Olympia Theater program puts preservation ahead of profit
The Olympia Theater’s future has been uncertain for some time now, with several ventures bringing forth plans for the historic building – only to fall to the wayside.
Now a new vision is being put forth by the Flagler District Business Improvement District (BID) and the Downtown Neighbors Alliance (DNA). And while past developers have proposed projects that focus on the lucrative potential for the residential units above the theater, The BID and the DNA are going at it from a preservation standpoint.
The team is looking at a rehabilitation of the downtown staple that would cost about $30 million, according to a letter directed to Miami City Manager Arthur Noriega and provided to Miami Today. It consists of full restoration and maintenance plans for the historic building, as well as an appropriate use for the former office tower. The plan also includes having a non-profit steward of the facility and theater operations in the future.
While a discussion on the theater is on today’s (5/28) city commission meeting agenda, the team is asking it be deferred to the July 9 meeting.
Terrell N. Fritz, the executive director of the BID, stressed that it was not a proposal. He said a process with input from the community.
“I’ve been working in redevelopment for 25 year-plus years. This is hardly the most complicated redevelopment project I’ve worked on or seen,” Mr. Fritz said.
“This is not a proposal. We’re trying to bring forward a vision-driven process for how the city can do it,” he added.
Several funding sources currently in the discussion include $3 million from the city for capital improvement projects and $2 million from the state, of which half a million has already been awarded. Another potential revenue source comes from the transfer of development rights, which is estimated to be as much as $6.7 million. The draft mentions the transfer of density as well, although there is no figure given for that.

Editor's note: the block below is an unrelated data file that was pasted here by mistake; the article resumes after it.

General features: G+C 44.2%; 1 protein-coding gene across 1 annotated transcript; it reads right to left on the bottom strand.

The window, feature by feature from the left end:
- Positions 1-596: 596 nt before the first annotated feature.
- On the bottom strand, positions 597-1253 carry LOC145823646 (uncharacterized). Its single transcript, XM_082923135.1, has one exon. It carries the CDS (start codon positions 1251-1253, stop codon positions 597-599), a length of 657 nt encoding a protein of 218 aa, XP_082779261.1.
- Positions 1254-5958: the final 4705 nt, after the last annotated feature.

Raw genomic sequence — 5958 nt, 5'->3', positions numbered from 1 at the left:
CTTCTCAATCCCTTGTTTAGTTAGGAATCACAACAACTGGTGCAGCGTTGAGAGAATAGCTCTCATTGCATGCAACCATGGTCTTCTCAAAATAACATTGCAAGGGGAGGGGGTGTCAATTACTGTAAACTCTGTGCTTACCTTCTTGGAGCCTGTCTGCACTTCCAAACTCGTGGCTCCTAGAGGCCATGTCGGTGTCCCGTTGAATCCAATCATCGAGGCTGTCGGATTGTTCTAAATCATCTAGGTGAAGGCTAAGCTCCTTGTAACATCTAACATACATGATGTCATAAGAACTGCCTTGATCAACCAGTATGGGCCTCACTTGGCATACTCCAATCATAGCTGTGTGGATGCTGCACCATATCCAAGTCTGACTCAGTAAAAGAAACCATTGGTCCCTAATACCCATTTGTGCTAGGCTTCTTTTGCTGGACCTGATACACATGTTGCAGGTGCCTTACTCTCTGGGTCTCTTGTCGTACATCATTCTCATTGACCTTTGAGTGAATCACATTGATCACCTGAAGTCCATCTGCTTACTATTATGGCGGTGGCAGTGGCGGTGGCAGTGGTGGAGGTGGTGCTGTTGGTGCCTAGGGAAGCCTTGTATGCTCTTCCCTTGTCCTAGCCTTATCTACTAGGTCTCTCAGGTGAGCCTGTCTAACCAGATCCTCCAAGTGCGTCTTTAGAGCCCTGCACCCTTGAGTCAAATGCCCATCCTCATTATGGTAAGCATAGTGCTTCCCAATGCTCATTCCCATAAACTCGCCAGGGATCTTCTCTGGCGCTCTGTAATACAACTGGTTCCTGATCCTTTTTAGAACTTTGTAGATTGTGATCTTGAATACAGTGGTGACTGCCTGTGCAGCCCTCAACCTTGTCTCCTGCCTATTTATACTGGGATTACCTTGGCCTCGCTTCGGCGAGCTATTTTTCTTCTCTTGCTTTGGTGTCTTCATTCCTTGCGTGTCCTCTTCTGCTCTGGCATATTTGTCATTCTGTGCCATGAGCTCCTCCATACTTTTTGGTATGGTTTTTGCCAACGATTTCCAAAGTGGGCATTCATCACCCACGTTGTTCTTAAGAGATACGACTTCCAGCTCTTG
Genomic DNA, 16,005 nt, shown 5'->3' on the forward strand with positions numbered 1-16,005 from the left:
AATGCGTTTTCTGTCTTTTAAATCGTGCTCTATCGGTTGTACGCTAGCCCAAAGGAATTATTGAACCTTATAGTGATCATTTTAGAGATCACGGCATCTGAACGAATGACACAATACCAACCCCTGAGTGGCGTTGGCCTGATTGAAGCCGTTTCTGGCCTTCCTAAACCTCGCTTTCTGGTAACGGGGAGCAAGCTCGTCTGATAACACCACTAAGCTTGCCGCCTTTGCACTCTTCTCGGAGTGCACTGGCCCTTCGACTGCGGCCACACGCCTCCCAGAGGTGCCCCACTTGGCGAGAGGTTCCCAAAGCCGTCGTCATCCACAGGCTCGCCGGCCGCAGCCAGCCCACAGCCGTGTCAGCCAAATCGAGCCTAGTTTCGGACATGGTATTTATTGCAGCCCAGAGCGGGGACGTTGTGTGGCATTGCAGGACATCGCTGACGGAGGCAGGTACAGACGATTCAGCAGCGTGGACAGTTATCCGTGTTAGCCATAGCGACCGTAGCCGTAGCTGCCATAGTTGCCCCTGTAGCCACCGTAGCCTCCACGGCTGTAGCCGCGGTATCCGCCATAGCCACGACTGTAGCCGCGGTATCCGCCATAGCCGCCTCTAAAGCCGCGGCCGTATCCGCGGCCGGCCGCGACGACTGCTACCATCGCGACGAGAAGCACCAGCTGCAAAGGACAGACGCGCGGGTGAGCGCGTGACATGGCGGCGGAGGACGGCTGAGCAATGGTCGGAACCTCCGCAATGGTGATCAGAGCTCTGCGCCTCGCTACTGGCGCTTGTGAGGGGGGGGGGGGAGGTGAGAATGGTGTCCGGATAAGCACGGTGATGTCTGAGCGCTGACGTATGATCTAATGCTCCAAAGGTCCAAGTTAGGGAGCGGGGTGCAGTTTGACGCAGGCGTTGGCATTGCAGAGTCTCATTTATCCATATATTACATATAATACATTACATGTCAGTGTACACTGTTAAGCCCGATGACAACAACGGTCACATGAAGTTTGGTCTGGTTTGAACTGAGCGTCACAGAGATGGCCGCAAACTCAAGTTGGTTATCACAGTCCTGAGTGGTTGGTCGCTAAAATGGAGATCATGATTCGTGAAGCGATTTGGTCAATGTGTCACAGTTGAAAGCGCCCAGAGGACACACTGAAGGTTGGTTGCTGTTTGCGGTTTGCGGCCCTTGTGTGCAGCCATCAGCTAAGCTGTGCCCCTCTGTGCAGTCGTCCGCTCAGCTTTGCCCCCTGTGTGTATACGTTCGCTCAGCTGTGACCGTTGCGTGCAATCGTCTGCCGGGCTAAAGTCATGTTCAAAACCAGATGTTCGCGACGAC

All that added up, there remains a deficit of more than $17 million. But Mr. Fritz points to several other potential funding sources, including some that are common for historic preservation initiatives.
The Federal Historic Preservation Tax Incentives Program could result in $5.4 million. Fundraisers could target $5 million from the private sector.
There’s the Miami Forever Bond, of which $78 million is to be allocated to parks and cultural facilities. The city’s Office of Capital Improvements said that the upcoming tranche of bonds could focus on that allocation.
All in all, the draft estimates the potential funding landing in the green with $12 million.
Mr. Fritz says what is important is having a community debate. He argues a request for proposal is not the best path forward for the building, and said recent proposals from developers failed to address the theater’s cultural significance.
“An RFP is great if all you’re after is money,” he said.
The DNA and the BID have had discussions with the administration and elected officials, including meetings with Mayor Francis Suarez, former Deputy Manager Joe Napoli and Mr. Noriega, back when he was still the CEO of the Miami Parking Authority.
While there is a discussion of the theater on today’s (5/28) commission agenda, it is to be deferred.
Back in September, Miami Dade College pulled out of negotiations with the city for the management of the theater.
“After careful consideration and due diligence, Miami Dade College has decided not to pursue the Olympia Theater endeavor with the City of Miami,” the college had said in a press release. “The financial figures did not work for the college for the management of the theater and apartments. We thank the city staff for its professionalism and time on this matter.”
The college’s withdrawal was one of several close calls for the theater. Last year, the city commission turned down an unsolicited proposal from New Urban International for a public-private partnership that included plans to convert the residential units above the theater into a boutique hotel and renovate the theater, among other things.
In 2017, Related Urban Development Group LLC submitted an unsolicited proposal to form a public-private partnership to redevelop residential units above the theater as well as making capital improvements to the theater. However, they then walked it back.
The Olympia Theater opened in 1926. It was designed by Architect John Eberson and boasts a Venetian interior design. The building served as a movie palace and showcased Vaudeville acts, and has featured world-class performers including Luciano Pavarotti, Etta James and B.B. King.
The Olympia Theater and Office Building was placed on the National Register of Historic Places in 1984.
The theater is managed by the Olympia Center Inc., which oversees the building’s 73 units as well.
In 1976, South Florida philanthropist Maurice Gusman saved the theater from demolition. He then deeded the theater to the City of Miami under a covenant it be managed by the Miami Parking Authority. Therein lies the current lawsuit.
The Maurice Gusman Cultural Center for the Performing Arts Inc., a dissolved Florida not-for-profit corporation, sued the city, claiming a breach in agreement when the Department of Off-Street Parking of the City of Miami, better known as the Miami Parking Authority, in 2011 forfeited its oversight and management of the property. The case remains in litigation.